Iona eliminates Quinnipiac from MAAC tournament by a score of 2-1

Riley Millette, Staff Writer

Over a year ago, the Quinnipiac Bobcats and the Marist Red Foxes battled in the MAAC semifinals. After a whopping eight rounds of penalty kicks, the Bobcats notched the win and moved on to the finals.

After suffering a 1-0 loss to the Rider Broncs in the 2018 finals, the Bobcats returned to the semifinals as the No. 2 seed, hosting the No. 3 Iona Gaels.

Jared Penna
Junior goalkeeper Jared Mazzola makes a diving stop.

The Bobcats (9-5-3) were hungry to get their revenge against the Gaels (12-5-1) after suffering a 2-1 loss to them earlier in the regular season.

However, history has a tendency of repeating itself, and Iona defeated Quinnipiac 2-1 to move on to the MAAC finals.

The match came down to Quinnipiac’s finishing, as the Bobcats managed six shots on goal but only one goal. Many shots either went wide or right at the goalkeeper, leading to dead chances and swings in possession.

“They had three decent looks at goal, and two of them went in. We had six, seven, eight really good looks, and we didn’t,” Quinnipiac head coach Eric Da Costa said. “They put their chances away, and we weren’t able to do enough to get over the hump.”

The first goal of the game was scored in the 22nd minute by Iona junior midfielder Josh Plimpton. After a string of passes from junior forward Najim Romero and freshman midfielder Jon Paul Fernandez, Plimpton charged through the box from the right side and challenged junior goalkeeper Jared Mazzola, roofing the ball in the top left corner.

The game wasn’t without its controversy, as Bobcat players on the field and on the bench erupted after they suspected a penalty committed by Iona, but the ref let them play on, and the ball was cleared.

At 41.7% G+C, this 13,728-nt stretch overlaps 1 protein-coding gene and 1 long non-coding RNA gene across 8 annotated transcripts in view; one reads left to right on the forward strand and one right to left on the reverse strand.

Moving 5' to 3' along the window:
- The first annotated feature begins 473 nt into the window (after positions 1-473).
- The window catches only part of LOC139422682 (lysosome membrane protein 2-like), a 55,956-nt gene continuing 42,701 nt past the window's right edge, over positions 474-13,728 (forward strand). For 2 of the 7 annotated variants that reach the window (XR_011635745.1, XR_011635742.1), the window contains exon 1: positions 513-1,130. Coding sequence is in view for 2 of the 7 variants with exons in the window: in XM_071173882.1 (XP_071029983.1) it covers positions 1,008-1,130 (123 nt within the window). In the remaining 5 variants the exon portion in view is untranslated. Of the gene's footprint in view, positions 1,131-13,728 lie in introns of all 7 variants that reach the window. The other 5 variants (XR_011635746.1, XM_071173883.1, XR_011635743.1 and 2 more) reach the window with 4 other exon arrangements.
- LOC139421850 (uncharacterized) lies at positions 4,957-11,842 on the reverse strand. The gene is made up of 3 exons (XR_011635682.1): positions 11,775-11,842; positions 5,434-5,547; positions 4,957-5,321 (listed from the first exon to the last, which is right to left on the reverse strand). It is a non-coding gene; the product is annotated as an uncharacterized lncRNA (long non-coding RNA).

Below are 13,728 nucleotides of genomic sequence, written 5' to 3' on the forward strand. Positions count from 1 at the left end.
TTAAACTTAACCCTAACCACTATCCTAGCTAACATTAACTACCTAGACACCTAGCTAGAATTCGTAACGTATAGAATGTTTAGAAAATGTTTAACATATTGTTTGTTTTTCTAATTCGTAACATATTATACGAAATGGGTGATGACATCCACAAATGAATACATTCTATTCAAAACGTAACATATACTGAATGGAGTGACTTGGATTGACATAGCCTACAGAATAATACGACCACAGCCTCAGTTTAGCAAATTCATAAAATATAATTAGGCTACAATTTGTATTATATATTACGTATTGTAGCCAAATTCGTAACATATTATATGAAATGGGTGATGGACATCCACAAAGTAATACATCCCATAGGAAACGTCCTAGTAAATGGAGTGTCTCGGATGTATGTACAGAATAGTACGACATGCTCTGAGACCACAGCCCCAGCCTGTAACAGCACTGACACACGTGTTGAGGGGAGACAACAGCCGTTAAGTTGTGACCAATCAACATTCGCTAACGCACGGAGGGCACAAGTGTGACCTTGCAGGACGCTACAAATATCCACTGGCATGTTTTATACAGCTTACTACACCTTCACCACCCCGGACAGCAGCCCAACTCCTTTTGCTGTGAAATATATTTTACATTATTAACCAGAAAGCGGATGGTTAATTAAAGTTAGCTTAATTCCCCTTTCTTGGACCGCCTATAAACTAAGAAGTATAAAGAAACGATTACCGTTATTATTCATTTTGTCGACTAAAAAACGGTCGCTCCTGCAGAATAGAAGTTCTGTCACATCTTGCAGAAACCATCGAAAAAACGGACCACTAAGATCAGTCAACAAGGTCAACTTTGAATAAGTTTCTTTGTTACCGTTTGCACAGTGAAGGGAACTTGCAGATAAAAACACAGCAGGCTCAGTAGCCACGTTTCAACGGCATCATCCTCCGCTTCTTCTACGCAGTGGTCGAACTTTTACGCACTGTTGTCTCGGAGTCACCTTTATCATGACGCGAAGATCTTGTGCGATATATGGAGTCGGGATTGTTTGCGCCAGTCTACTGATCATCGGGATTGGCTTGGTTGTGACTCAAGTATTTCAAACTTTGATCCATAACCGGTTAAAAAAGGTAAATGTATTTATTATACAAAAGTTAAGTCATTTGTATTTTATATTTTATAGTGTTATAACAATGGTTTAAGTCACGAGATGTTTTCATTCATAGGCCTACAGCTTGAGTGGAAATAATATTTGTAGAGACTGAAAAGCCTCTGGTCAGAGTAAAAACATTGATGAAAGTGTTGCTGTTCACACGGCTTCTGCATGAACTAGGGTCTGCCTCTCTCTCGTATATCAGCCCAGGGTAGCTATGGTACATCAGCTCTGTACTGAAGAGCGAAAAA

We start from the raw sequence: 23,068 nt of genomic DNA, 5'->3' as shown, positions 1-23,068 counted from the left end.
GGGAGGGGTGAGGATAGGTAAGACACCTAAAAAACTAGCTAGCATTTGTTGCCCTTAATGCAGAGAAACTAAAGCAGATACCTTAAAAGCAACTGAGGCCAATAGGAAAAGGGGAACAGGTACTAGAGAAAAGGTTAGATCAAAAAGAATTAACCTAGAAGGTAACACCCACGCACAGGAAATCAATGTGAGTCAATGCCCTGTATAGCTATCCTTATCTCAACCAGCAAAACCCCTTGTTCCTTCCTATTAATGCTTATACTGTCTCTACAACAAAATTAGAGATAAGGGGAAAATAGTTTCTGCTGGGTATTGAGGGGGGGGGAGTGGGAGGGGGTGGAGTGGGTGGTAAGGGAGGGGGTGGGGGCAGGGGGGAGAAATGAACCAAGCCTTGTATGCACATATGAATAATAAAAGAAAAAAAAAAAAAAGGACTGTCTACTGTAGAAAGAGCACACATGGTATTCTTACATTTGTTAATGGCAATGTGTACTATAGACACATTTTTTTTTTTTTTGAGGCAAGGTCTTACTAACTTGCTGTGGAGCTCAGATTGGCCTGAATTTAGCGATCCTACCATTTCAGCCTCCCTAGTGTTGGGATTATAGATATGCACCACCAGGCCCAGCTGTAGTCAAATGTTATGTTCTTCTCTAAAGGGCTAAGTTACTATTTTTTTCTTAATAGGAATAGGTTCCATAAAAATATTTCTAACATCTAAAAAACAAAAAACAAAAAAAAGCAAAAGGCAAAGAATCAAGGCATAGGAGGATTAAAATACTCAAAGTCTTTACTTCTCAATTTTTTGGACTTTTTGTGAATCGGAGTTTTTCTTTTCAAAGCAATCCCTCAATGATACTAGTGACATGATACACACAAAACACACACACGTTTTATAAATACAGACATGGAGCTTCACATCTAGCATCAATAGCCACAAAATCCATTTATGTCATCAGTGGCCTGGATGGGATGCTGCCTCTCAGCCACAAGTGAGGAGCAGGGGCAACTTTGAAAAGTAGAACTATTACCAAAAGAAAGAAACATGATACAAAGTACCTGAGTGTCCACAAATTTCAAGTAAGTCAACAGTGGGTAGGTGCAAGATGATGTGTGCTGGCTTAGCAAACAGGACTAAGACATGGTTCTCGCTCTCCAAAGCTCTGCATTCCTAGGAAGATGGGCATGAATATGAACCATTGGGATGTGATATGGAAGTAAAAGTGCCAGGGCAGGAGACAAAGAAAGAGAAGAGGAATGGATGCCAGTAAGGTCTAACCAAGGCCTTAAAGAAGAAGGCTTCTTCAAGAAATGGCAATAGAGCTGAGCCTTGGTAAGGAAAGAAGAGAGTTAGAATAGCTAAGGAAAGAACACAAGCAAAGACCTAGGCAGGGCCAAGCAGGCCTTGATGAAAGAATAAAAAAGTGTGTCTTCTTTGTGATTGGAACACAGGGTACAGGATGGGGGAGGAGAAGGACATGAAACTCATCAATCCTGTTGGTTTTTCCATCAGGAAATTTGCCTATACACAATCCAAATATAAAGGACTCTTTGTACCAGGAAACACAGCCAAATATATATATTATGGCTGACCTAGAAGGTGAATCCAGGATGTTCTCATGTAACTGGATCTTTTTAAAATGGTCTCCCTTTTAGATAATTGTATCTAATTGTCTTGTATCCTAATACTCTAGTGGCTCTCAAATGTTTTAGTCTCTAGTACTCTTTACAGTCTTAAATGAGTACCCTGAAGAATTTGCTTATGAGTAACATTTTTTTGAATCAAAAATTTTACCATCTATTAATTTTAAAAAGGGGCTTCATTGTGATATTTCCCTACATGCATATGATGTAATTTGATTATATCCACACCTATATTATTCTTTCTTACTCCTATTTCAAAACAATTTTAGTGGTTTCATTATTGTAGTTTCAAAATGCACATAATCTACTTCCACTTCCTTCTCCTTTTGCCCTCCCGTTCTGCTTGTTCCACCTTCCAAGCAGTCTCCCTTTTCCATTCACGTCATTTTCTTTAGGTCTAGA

The best chance for the Bobcats came in the 33rd minute, when senior forward Eamon Whelan found himself unmarked from just outside the box, as freshman forward Tomas Svecula was drawing attention from a lot of the Iona defenders. However, Whelan was called offside, and the chance fizzled out.

The Gaels responded quickly by feeding the speedy Romero on the counterattack, and Mazzola received a yellow card after diving for the ball, tripping up Romero after knocking the ball loose, giving Iona a penalty shot. Romero put the shot right down the middle, increasing the advantage to 2-0.

The second half was the same as the first, as the Bobcats lost another big play to a referee’s decision. The Bobcats called for a handball in the box, but the referee, again, decided to let the game continue.

Brendan O’Sullivan
Senior midfielder Romain Daniellou sends the ball up the field.


The 53rd minute featured a missed handball in the box as well. The crowd was bellowing for a penalty, stamping on the bleachers, but nothing came of the protest. Postgame footage showed that the ball made contact with an Iona defender’s hand, but there was nothing that could be done in the moment. Da Costa showed his displeasure as well, jawing with an assistant referee on the sideline.

“Today we didn’t get those bounces, didn’t get those calls,” Da Costa said. “A few of them were probably easy and clear, but the whistle just didn’t blow for us today.”

As the amount of time remaining in the game became a serious factor, the Bobcats lit the fire. Freshman forward Brage Aasen dashed forward with the ball at his feet after breaking through the crowded Iona backline and challenged the keeper, putting it off his hand and in with 1:44 left in the game. Although the late goal sparked some hope for the Bobcats, nothing else came of the late surge.

“There’s no quit in this team, there’s no quit in this program,” Da Costa said. “That’s the culture of who we are. That’s something I walk away from really proud.”

Quinnipiac’s season ended on Thursday, Nov. 14, but Da Costa expressed infinite pride in his players, and how they carried themselves throughout the year, especially in games like this where they fought to the very end.

“At the end of the day, the character that they displayed, and the fight that they put into this game is reflective of what we’ve dealt with all year,” Da Costa said. “We pick our heads up, and we move on. There’s nothing I could ask more of them that they didn’t give.”